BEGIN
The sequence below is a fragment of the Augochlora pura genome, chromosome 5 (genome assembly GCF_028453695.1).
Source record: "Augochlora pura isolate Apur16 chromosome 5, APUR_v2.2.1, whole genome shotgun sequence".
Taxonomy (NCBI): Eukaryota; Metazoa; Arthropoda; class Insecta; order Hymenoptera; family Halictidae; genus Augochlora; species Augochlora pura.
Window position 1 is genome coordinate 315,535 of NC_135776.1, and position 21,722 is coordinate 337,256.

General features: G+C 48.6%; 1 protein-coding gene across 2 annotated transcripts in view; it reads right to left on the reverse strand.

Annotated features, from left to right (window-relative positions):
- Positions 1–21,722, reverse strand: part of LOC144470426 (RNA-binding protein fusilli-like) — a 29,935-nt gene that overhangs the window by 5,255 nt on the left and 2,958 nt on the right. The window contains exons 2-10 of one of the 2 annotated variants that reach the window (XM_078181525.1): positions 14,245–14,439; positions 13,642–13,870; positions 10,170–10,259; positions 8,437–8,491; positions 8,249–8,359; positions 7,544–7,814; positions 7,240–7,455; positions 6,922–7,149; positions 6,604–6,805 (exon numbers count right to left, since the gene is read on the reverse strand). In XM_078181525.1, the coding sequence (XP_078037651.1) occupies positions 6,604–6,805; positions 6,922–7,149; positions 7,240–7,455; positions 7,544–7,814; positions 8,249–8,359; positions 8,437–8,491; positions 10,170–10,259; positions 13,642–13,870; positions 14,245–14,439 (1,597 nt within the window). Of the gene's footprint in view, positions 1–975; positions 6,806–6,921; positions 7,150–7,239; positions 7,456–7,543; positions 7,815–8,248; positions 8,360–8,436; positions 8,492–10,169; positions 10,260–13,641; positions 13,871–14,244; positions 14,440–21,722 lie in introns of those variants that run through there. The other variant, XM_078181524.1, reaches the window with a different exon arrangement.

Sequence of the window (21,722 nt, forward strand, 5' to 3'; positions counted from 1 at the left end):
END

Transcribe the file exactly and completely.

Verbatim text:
The sequence below is a fragment of the Augochlora pura genome, chromosome 5 (genome assembly GCF_028453695.1).
Source record: "Augochlora pura isolate Apur16 chromosome 5, APUR_v2.2.1, whole genome shotgun sequence".
Taxonomy (NCBI): Eukaryota; Metazoa; Arthropoda; class Insecta; order Hymenoptera; family Halictidae; genus Augochlora; species Augochlora pura.
Window position 1 is genome coordinate 315,535 of NC_135776.1, and position 21,722 is coordinate 337,256.

General features: G+C 48.6%; 1 protein-coding gene across 2 annotated transcripts in view; it reads right to left on the reverse strand.

Annotated features, from left to right (window-relative positions):
- Positions 1–21,722, reverse strand: part of LOC144470426 (RNA-binding protein fusilli-like) — a 29,935-nt gene that overhangs the window by 5,255 nt on the left and 2,958 nt on the right. The window contains exons 2-10 of one of the 2 annotated variants that reach the window (XM_078181525.1): positions 14,245–14,439; positions 13,642–13,870; positions 10,170–10,259; positions 8,437–8,491; positions 8,249–8,359; positions 7,544–7,814; positions 7,240–7,455; positions 6,922–7,149; positions 6,604–6,805 (exon numbers count right to left, since the gene is read on the reverse strand). In XM_078181525.1, the coding sequence (XP_078037651.1) occupies positions 6,604–6,805; positions 6,922–7,149; positions 7,240–7,455; positions 7,544–7,814; positions 8,249–8,359; positions 8,437–8,491; positions 10,170–10,259; positions 13,642–13,870; positions 14,245–14,439 (1,597 nt within the window). Of the gene's footprint in view, positions 1–975; positions 6,806–6,921; positions 7,150–7,239; positions 7,456–7,543; positions 7,815–8,248; positions 8,360–8,436; positions 8,492–10,169; positions 10,260–13,641; positions 13,871–14,244; positions 14,440–21,722 lie in introns of those variants that run through there. The other variant, XM_078181524.1, reaches the window with a different exon arrangement.

Sequence of the window (21,722 nt, forward strand, 5' to 3'; positions counted from 1 at the left end):